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Our views 24 April 2024

ClockWise: Late cycle so soon?

5 min read

Stocks rallied hard from October onwards on broadening signs of a soft landing – or rather a ‘no-landing’ – in the US economy. This month we’ve seen some weakness, partly due to the exchange of missiles between Israel and Iran but also stronger-than-expected US data and high core inflation prints.

Fixed income investors started the year expecting six rate cuts from the US Federal Reserve (Fed). Now they’re pricing in fewer than two. I’ve been asking for a while if the Fed’s next move should be a hike and lately I get fewer funny looks.

The downside of avoiding a recession is that we may already be moving into late cycle. To put it another way, the scope for a long period of strong disinflationary growth, with equities benefiting from corporate earnings growth and falling interest rates, may not be there. Tight labour markets and rising oil prices serve as a reminder that inflation problems could resurface sooner than people expect.

There are good reasons to think the inflation spike of 2021/2 wasn’t a one-off. We see a new era of 'Spikeflation' – like the 1970s and the two world wars – in which periods of low inflation are interrupted by price level shocks that move inflation sharply higher. Among a wide range of structural factors (Chart 1) that make the world more prone to inflation spikes, net zero plays a part. Fossil fuel extractors are, understandably, cutting their investment in new capacity and this makes spikes in price more likely when supplies are disrupted or if demand overshoots. Against this backdrop, commodity prices will be more sensitive to economic growth and to geopolitical events – not just in the Middle East but also in Ukraine and potentially Taiwan, where concerns are growing that a Donald Trump-led White House might embolden Russia and China in their territorial ambitions.

Chart 1: Drivers of the new era of Spikeflation

Chart 1 Shows the seven factors that are driving SpikeFlation

  1. Policy response to Covid altering expectations of crisis response
  2. Chronic commodity underinvestment as we transition to net zero
  3. De-globalisation and onshoring of production capacity
  4. Structural changes to labour markets
  5.  Massive public spending programmes and populism
  6. Heightened geopolitical risk and re-armament
  7. High levels of debt and financial repression

Over and above everything there’s the level of debt. Highly indebted governments are more likely to resort to inflation as a form of taxation. In theory, central banks are supposed to protect investors from unanticipated inflation. In practice, they rarely do anything to reverse large price level shocks, because the economic and social costs are deemed too high. The pandemic is a case in point. Between being granted operational independence in May 1997 and the onset of Covid, the Bank of England kept inflation very close to its 2.0% annual target (Chart 2). Since April 2020, however, when the price level should have risen by around 8%, it is up by more than 20%, or more than 30% on the old retail prices measure which includes mortgage costs. You can be sure the Bank has no intention of undershooting inflation by 12% over the next few years. They will let bygones be bygones. Central banks do a good job of controlling inflation between crises, but as with dieting between meals, the end result isn’t always ideal.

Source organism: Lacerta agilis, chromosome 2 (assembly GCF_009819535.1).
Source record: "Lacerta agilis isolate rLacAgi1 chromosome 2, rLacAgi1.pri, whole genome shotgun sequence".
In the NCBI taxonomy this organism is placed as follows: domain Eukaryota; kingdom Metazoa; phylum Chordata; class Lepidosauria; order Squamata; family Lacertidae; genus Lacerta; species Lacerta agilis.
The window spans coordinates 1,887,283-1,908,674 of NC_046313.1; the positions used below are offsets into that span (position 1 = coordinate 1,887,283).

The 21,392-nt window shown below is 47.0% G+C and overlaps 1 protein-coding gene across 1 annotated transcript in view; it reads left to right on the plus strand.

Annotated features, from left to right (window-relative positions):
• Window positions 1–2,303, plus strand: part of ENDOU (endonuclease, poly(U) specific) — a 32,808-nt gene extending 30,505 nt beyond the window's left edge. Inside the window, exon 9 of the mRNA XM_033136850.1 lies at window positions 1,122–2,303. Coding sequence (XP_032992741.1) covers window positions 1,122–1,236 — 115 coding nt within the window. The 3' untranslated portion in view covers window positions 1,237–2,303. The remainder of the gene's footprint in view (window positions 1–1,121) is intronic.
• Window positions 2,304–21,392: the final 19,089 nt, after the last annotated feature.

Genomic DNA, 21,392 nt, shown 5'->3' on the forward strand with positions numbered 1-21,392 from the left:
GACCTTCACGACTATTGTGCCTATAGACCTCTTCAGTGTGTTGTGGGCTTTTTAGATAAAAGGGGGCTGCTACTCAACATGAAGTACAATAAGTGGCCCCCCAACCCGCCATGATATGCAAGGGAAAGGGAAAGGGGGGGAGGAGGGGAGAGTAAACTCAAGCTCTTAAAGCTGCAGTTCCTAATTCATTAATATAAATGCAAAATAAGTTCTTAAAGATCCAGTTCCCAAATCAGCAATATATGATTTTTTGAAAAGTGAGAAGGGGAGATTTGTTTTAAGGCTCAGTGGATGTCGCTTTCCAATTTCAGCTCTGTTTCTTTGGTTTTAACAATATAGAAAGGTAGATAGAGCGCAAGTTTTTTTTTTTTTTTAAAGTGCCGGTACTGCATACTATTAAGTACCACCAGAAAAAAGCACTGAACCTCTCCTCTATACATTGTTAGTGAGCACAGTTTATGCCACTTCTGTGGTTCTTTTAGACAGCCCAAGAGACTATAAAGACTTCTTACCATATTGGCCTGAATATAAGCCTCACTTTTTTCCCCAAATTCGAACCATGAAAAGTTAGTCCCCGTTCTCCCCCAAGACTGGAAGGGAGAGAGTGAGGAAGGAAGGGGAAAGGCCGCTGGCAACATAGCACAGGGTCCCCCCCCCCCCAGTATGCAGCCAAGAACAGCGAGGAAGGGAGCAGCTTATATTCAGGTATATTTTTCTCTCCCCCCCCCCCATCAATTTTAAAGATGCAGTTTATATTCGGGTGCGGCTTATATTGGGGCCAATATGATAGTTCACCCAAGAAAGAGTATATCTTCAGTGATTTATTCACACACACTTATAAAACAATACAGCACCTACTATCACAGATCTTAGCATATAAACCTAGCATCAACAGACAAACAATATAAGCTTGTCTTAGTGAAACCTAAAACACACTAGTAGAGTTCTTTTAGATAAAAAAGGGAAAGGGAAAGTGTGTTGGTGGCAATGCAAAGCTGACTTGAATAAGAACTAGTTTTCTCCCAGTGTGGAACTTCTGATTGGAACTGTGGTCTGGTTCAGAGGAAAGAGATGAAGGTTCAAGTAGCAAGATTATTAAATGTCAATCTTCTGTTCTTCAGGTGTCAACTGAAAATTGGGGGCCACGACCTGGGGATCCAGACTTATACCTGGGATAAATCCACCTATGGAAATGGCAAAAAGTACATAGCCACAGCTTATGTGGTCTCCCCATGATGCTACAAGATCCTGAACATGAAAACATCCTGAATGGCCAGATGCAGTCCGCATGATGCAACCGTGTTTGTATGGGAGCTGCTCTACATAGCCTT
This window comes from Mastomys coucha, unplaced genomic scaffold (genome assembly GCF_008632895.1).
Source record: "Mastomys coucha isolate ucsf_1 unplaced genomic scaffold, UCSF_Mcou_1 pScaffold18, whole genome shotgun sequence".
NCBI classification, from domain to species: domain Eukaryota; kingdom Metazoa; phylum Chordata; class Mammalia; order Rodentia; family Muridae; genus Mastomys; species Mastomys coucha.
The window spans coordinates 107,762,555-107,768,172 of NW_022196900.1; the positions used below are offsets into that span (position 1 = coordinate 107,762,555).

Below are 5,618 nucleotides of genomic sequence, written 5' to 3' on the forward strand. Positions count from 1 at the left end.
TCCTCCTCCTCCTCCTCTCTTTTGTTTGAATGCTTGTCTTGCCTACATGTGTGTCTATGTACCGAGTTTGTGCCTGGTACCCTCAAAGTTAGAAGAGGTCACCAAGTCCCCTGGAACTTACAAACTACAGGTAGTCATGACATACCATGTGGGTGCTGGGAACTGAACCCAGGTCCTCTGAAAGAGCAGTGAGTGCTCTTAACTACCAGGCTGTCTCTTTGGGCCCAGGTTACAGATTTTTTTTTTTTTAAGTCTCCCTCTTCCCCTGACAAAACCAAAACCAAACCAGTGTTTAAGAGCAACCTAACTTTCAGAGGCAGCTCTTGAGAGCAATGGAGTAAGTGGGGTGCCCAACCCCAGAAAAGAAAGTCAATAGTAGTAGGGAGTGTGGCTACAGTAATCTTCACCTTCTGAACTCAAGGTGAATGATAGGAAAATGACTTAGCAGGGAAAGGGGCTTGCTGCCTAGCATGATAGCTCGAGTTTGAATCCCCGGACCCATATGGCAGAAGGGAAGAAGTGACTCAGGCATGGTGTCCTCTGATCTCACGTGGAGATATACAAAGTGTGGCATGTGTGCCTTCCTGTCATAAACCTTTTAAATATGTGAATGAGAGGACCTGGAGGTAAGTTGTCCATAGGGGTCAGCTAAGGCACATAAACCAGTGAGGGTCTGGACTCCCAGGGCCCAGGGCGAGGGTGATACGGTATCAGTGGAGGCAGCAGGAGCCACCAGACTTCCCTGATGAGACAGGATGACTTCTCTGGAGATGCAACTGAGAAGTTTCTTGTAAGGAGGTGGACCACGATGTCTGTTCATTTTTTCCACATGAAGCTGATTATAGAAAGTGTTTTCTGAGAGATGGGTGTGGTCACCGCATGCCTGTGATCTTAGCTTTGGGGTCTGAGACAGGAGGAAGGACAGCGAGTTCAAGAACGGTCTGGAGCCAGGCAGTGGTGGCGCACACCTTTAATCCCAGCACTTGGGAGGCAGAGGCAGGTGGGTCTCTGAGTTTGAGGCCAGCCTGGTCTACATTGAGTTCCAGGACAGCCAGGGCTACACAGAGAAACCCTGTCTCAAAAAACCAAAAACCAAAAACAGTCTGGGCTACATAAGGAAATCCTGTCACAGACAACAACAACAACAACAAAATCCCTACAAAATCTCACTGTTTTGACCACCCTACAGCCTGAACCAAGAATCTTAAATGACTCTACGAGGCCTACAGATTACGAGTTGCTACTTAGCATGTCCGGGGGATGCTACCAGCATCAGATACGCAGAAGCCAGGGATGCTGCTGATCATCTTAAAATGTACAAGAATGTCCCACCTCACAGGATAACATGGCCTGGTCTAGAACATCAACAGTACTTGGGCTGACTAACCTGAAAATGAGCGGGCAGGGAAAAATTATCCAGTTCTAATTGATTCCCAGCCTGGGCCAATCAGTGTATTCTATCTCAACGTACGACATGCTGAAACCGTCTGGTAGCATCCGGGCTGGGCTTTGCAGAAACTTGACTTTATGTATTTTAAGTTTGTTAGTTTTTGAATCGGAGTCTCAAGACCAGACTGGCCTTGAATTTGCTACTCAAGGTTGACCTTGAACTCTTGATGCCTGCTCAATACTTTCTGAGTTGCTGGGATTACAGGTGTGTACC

Chart 2: UK CPI and RPI since Bank of England Independence

Chart 2 shows the UK CPI and RPI since Bank of England Independence

Source: LSEG Datastream as at 15/03/2024

Combine commodity underinvestment and geopolitical stress with tight labour markets and stronger-than-expected growth and you can see why the Investment Clock model that guides our asset allocation is already heading towards Overheat (Chart 3). This is the late cycle phase characterised by strong growth and rising inflation. Central banks typically hike rates at these times, rather than cut them. At the broad asset class level, commodities tend to offer the best returns while government bonds often struggle. Stocks sometimes do well, sometimes not so well, depending on the tug of war between stronger earnings growth and the valuation impact of rising interest rates.

Chart 3: Investment Clock ticks towards Overheat

Chart 3 shows that the Investment Clock ticks towards Overheat

Source: RLAM. For illustrative purposes only. Trail shows monthly readings based on global growth and inflation indicators

For investors who cut their teeth in the four disinflationary decades prior to the pandemic, it’s a different world. We see two big implications for portfolio construction. First, protect yourself against inflationary shocks by diversifying broadly beyond stocks and bonds. We would consider including commodities, commercial property and a higher strategic weighting to UK equities than implied by the market’s share in global indices. Second, consider approaches that can use tactical asset allocation to alter asset class exposures across what could be shorter, more volatile business cycles. More frequent inflation spikes mean more frequent recessions. Boom-bust is back.


This is a financial promotion and is not investment advice. Past performance is not a guide to future performance. The value of investments and any income from them may go down as well as up and is not guaranteed. Investors may not get back the amount invested. Portfolio characteristics and holdings are subject to change without notice. The views expressed are those of the author at the date of publication unless otherwise indicated, which are subject to change, and is not investment advice.